Flying Eyes and Hidden Controllers: A Qualitative Study of People’s Privacy Perceptions of Civilian Drones in The US

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Abstract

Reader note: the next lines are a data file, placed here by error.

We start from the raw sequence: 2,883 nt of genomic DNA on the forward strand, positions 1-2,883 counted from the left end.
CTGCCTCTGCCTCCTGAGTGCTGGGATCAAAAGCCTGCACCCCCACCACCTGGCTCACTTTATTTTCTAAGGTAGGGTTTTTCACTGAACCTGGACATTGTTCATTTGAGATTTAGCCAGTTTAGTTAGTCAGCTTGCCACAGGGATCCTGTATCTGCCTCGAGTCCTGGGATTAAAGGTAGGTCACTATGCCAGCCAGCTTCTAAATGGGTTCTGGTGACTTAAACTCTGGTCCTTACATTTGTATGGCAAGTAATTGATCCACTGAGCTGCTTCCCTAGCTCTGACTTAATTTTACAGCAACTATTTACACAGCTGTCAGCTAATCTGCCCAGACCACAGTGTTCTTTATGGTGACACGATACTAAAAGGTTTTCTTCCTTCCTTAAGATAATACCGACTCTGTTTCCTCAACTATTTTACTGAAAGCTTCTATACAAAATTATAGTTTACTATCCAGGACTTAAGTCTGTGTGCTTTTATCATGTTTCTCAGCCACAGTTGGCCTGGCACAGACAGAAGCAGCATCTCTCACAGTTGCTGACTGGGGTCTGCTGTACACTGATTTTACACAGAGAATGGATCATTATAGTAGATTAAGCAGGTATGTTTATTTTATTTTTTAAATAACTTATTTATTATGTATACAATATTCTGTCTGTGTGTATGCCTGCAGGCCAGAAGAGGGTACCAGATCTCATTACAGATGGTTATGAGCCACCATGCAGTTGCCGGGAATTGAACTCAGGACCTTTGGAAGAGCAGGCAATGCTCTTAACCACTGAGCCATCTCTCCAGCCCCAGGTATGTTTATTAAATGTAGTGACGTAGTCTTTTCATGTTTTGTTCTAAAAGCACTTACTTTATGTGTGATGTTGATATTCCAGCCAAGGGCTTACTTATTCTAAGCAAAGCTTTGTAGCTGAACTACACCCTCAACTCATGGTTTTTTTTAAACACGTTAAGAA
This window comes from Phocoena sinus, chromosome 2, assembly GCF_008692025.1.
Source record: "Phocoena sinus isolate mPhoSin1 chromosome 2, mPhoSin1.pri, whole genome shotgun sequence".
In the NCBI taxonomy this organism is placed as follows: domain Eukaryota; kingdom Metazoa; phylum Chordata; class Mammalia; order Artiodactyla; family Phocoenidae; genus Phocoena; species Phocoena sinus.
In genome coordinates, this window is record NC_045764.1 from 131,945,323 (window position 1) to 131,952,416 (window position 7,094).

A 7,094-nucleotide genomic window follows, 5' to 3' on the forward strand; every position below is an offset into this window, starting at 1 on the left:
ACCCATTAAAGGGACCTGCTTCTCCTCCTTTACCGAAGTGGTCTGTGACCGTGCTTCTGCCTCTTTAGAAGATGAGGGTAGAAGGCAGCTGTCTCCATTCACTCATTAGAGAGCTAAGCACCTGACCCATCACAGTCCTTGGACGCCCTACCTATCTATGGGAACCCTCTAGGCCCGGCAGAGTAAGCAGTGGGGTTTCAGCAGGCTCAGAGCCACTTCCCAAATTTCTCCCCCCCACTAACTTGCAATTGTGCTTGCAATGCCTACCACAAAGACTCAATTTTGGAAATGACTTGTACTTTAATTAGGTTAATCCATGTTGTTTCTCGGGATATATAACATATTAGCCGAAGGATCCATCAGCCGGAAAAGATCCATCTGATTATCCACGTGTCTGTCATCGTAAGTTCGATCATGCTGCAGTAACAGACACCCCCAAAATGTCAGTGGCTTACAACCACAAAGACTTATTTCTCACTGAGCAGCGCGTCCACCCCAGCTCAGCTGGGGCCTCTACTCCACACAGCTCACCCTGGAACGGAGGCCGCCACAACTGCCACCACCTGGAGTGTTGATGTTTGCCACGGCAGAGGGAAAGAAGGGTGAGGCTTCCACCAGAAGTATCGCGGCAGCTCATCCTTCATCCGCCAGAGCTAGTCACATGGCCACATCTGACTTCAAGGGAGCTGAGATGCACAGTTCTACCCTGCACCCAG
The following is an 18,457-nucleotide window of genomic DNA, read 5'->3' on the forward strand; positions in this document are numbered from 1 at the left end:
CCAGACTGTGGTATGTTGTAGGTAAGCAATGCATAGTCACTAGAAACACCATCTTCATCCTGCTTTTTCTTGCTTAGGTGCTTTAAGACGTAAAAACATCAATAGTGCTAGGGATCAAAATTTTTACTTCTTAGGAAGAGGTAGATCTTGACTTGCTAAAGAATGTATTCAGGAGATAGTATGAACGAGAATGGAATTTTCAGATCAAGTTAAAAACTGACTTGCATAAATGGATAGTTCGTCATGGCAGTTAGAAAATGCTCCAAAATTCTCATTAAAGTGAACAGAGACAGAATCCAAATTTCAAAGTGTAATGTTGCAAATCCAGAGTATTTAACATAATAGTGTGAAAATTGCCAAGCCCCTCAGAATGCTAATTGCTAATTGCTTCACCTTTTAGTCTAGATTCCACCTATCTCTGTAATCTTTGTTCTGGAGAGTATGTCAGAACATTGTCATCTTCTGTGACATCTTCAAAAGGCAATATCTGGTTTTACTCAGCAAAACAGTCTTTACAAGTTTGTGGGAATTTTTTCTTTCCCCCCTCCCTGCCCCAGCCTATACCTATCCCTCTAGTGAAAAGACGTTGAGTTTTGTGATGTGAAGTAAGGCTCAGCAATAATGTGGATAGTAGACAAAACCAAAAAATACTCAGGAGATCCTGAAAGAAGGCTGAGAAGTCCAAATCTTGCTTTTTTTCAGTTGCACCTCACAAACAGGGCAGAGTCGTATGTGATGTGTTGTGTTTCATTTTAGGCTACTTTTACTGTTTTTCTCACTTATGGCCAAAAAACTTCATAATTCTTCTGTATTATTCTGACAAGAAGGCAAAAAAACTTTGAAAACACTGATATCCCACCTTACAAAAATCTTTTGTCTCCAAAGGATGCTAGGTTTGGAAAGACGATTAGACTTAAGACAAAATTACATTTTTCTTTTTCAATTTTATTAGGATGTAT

Drones are unmanned aircraft controlled remotely or operated autonomously. While the extant literature suggests that drones can in principle invade people’s privacy, little is known about how people actually think about drones. Drawing from a series of in-depth interviews conducted in the United States, we provide a novel and rich account of people’s privacy perceptions of drones for civilian uses both in general and under specific usage scenarios. Our informants raised both physical and information privacy issues against government, organization and individual use of drones. Informants’ reasoning about the acceptance of drone use was in part based on whether the drone is operating in a public or private space. However, our informants differed significantly in their definitions of public and private spaces. While our informants’ privacy concerns such as surveillance, data collection and sharing have been raised for other tracking technologies such as camera phones and closed-circuit television (CCTV), our interviews highlight two heightened issues of drones: (1) powerful yet inconspicuous data collection, (2) hidden and inaccessible drone controllers. These two aspects of drones render some of people’s existing privacy practices futile (e.g., notice recording and ask controllers to stop or delete the recording). Some informants demanded notifications of drones near them and expected drone controllers asking for their explicit permissions before recording. We discuss implications for future privacy-enhancing drone designs.

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